It’s very frustrating to see a generic / descriptive domain name taken away from a registrant via UDRP. Not only is it unfair, but it also adds to the cost of doing business, as a UDRP defense has become a risk that needs to be factored into any domain investor’s business model.
Back in late 2008, Balglow Finance, a Brazilian company operating a sunglasses business known as “Chilli Beans,” filed a UDRP for the descriptive domain name, ChilliBeans.com. The domain name was/is owned by Frank Schilling’s company, Name Administration, Inc. When the three person NAF panel ruled against Name Administration in November of 2008, the company filed a lawsuit in its Grand Cayman jurisdiction in order to keep the domain name.
I was just informed that Name Administration has prevailed in its nearly two year legal effort to keep this domain name. According to a release I received this afternoon, the companies agreed that “NAI’s use of the generic Chillibeans.com domain name violated no enforceable rights of Balglow Finance.”
Name Administration has agreed to transfer the domain name to Balglow for an undisclosed settlement. According to Schilling, “while it’s unfortunate that this dispute necessitated a trip to the Cayman Court, we are most pleased to have resolved the matter in such a mutually beneficial way.”
As a result of owning such a stellar domain portfolio of generic/descriptive domain names, Name Administration has been a frequent target of UDRP filings. Some companies wrongly believe they have more rights to domain names than his company, although they are most often proven wrong by UDRP panels. When I spoke with Frank, he discussed his company’s history with UDRP filings.
“We’re never looking to pick fights over IP rights and have really tried hard to do the right things in the domain name business, for a very very long time, but we’ve won 17 UDRPs. That should say a lot. Large companies often want what you have and don’t want to pay for it. They try to vilify you for making money with generic domain names, and the UDRP has created an unholy intimation that holding a generic name for profit is somehow bad. Well it isn’t! Everybody owns something – and when people challenge our generic IP rights we will spend whatever it takes to make our point that anyone is free to register a generic name on a first-come first served basis.”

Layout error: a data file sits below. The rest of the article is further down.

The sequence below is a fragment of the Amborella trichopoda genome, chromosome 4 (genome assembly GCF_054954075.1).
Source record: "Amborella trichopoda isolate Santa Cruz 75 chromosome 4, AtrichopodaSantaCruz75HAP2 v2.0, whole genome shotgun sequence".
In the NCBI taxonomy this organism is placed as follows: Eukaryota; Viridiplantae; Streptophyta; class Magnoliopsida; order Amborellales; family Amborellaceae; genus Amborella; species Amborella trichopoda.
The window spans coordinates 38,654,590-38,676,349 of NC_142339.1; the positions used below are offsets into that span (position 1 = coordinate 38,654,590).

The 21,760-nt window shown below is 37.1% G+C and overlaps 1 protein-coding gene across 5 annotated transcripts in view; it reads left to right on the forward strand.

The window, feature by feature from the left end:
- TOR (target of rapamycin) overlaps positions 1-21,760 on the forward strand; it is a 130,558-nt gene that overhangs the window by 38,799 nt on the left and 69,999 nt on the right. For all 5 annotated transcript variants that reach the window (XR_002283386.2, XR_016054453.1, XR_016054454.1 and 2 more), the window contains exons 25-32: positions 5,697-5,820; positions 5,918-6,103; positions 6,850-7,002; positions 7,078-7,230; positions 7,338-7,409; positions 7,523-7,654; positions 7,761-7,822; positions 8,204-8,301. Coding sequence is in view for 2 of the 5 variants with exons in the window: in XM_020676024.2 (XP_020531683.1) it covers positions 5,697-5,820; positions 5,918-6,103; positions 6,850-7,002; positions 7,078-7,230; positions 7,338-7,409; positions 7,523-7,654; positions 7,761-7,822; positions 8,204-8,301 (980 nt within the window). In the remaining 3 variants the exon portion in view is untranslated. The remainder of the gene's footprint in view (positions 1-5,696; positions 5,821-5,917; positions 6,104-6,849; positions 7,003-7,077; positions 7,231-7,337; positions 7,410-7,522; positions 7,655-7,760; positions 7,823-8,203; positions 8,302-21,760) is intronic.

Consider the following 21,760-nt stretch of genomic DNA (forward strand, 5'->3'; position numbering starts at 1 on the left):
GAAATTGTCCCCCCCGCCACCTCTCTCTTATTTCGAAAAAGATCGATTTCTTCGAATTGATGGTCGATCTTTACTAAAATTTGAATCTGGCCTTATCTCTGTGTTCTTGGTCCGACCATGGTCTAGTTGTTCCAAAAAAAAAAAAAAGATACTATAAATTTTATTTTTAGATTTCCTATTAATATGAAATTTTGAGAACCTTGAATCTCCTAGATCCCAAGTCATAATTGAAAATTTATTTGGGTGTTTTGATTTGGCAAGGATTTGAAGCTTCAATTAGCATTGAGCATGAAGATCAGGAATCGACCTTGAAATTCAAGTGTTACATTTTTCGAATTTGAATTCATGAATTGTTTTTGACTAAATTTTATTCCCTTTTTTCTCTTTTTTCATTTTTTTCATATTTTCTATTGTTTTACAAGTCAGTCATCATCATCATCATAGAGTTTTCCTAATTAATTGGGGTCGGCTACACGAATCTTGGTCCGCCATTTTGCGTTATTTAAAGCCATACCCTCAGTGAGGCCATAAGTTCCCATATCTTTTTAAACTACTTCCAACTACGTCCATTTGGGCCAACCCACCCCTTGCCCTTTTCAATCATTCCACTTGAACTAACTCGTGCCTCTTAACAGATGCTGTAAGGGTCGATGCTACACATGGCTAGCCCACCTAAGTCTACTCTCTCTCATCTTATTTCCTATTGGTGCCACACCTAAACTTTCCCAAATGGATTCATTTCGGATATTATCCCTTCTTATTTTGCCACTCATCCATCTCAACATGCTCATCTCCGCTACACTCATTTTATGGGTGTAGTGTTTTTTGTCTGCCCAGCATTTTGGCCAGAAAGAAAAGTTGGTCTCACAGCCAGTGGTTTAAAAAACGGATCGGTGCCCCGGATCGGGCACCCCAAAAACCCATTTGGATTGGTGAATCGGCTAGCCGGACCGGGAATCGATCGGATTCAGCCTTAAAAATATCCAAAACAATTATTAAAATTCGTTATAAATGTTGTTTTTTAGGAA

It’s good to see Name Administration prevail in this dispute. I hope other companies realize that filing a UDRP for a descriptive domain name may seem like a cost effective option at first blush, but it can lead to a costly and drawn out legal battle if they mess with the wrong company.
Congrats to Frank!
Good news for the industry as a whole too.
Franks perseverance and determination helps all generic domain holders.
there should be criminal penalties for that kind of thievery as well as against the urdp panelists who participated in it.
Balglow Finance’s claims didn’t amount to a hill of beans.
NA is earning revenue by parking a domain that exactly matches an intentionally-altered spelling (“CHILLI BEANS”) of the generic term “chili beans”, that is a branded and trademarked term actively used in commerce by a Brazil-based company selling sunglasses and related items.
The UDRP panel came to the right decision here. Berryhill was desperately grasping at straws — its no wonder he lost this one for NA. NA was in the wrong and I’m sure he knew it. But read the entire decision and see for yourself.
I found this excerpt of the decision particularly interesting in light of where the domain’s traffic was coming from: